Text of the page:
Another privilege enabled the newly married couple to live together in a tiny “cubby hole“, built by František himself in the attic premises of one building. Lisa celebrated her wedding still with her parents and her mother-in-law. Their next of kin “baked“ for the bride and bridegroom a wedding cake made of bread, saved from previous meals, and spread with marmalade. That was their first wedding in Terezín.
Since the number of non-religious weddings in Terezín was mounting, the situation was becoming uncontrollable for the Nazis. That is why they decided that all civilian weddings concluded in Terezín had to be repeated within two months, and specifically at a town hall in the presence of an official of the Jewish Self-administration and two witnesses. By that time Lisa’s parents were no longer in Terezín. In 1943 they were deported by transport to Poland and Lisa has never seen them again.
While Lisa was still working in the Technical Office she did not know that her husband and some other painters were engaged in underground resistance activities. At her husband’s request she herself drew small maps of the Ghetto with some of its objects marked in different colors. Her husband did not want to tell her what these plans really meant and then he began to regard her continued work in the drawing room dangerous. That was why Lisa went to work in the Ghetto’s farming section. She later learnt that the plans had been smuggled out of the Ghetto in preparation of an eventual uprising. In addition to other accomplishments, she and her husband managed to save extant drawings made by Bedřich Fritta, works portraying the genuine living conditions in the Terezín Ghetto.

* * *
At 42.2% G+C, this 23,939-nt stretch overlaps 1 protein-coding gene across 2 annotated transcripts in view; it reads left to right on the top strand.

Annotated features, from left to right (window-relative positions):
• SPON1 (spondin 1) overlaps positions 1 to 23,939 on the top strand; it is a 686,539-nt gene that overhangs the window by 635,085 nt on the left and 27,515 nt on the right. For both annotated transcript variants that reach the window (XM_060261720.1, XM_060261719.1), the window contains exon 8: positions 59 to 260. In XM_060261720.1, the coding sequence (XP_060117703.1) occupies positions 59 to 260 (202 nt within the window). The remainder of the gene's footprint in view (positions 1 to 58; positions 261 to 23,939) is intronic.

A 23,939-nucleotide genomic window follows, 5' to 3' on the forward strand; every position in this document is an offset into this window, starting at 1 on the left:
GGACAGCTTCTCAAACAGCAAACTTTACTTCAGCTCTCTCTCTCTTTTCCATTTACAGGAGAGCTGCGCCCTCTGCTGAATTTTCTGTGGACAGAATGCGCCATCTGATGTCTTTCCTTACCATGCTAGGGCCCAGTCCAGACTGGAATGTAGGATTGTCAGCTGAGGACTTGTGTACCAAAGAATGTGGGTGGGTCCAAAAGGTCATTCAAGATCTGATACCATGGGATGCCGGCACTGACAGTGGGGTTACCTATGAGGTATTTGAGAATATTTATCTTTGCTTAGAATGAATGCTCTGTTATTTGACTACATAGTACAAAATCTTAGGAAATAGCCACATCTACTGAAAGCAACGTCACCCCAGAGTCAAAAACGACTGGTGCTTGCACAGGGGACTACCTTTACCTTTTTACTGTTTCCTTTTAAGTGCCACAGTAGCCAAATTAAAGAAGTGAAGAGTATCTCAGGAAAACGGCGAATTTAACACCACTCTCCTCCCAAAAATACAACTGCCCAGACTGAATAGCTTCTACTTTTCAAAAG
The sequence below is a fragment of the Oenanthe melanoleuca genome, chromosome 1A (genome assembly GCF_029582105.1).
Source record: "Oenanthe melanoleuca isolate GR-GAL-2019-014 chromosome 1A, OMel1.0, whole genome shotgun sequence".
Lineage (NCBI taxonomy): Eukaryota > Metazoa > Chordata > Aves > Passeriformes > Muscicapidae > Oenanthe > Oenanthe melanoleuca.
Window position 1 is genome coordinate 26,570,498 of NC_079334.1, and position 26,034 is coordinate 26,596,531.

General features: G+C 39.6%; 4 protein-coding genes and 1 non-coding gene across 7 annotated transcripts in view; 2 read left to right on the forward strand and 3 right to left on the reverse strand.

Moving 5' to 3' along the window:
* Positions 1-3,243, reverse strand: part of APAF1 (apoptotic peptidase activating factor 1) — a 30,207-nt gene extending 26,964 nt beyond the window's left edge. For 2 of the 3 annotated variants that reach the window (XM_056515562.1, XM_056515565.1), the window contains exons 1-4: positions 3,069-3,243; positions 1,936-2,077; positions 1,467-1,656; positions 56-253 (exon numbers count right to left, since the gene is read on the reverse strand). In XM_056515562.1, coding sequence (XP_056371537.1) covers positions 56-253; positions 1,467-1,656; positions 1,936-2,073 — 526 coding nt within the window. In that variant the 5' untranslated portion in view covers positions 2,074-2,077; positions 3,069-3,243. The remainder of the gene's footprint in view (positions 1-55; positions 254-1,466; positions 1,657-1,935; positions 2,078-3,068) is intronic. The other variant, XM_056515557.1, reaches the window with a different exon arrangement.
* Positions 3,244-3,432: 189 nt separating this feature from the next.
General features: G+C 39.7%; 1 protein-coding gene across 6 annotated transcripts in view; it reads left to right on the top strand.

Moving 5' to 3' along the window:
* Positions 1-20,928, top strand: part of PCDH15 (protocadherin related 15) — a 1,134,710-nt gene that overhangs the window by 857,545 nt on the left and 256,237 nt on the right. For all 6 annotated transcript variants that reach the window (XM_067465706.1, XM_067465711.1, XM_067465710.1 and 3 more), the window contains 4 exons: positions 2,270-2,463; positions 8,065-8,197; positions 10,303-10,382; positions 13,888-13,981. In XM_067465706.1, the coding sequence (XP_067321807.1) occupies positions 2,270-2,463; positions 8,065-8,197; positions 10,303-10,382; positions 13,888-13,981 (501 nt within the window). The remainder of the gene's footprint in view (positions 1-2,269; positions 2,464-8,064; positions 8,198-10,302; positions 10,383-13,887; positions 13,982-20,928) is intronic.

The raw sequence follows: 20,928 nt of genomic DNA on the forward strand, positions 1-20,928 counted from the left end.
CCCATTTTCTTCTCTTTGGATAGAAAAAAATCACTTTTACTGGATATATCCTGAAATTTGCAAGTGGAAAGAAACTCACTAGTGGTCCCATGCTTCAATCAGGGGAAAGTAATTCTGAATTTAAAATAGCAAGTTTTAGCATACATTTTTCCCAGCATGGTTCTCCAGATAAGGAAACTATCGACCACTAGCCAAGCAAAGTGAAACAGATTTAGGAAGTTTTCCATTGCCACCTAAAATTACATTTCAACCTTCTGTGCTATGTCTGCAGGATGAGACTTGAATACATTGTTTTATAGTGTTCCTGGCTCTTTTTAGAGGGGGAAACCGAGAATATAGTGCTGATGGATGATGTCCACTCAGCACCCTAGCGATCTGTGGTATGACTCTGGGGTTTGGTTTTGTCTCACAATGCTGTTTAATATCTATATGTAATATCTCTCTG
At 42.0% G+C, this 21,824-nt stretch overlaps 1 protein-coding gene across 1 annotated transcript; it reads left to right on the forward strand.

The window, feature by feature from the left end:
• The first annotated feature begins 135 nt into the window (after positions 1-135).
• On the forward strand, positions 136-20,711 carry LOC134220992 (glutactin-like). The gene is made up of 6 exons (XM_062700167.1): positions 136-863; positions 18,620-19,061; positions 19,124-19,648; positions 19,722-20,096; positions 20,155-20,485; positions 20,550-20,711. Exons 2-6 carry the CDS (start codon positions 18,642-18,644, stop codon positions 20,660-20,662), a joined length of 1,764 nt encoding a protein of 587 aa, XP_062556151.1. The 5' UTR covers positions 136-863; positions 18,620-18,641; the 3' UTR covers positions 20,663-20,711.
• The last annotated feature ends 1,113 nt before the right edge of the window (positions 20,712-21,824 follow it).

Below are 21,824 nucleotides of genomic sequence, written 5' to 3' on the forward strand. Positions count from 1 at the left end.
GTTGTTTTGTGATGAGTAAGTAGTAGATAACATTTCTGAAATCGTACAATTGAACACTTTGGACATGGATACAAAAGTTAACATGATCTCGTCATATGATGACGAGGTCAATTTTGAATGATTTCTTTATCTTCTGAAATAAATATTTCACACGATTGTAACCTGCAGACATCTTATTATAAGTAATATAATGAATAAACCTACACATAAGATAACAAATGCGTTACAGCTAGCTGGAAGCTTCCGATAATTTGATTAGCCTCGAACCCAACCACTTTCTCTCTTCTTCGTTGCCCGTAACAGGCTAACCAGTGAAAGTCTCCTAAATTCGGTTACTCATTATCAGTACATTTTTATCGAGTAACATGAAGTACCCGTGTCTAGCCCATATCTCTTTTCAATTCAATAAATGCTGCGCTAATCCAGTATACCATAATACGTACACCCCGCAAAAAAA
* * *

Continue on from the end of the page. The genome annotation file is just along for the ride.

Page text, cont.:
Later on the Jewish Self-administration appealed to childless Jewish couples to adopt deserted Terezín children. Lisa and her husband decided to adopt 12-year old Ruth Spier from the German town of Paderborn who was then living in a local children’s home. Her father was a German, her mother a Jewess. When her mother died, father sent Ruth to an orphanage from which she was sent to the Terezín Ghetto. After the war Ruth went to live with her aunt in Britain where her father later contacted her. Still later on, she settled down with a Polish family in Israel. Mrs. Miková has been keeping in touch with her up to this day.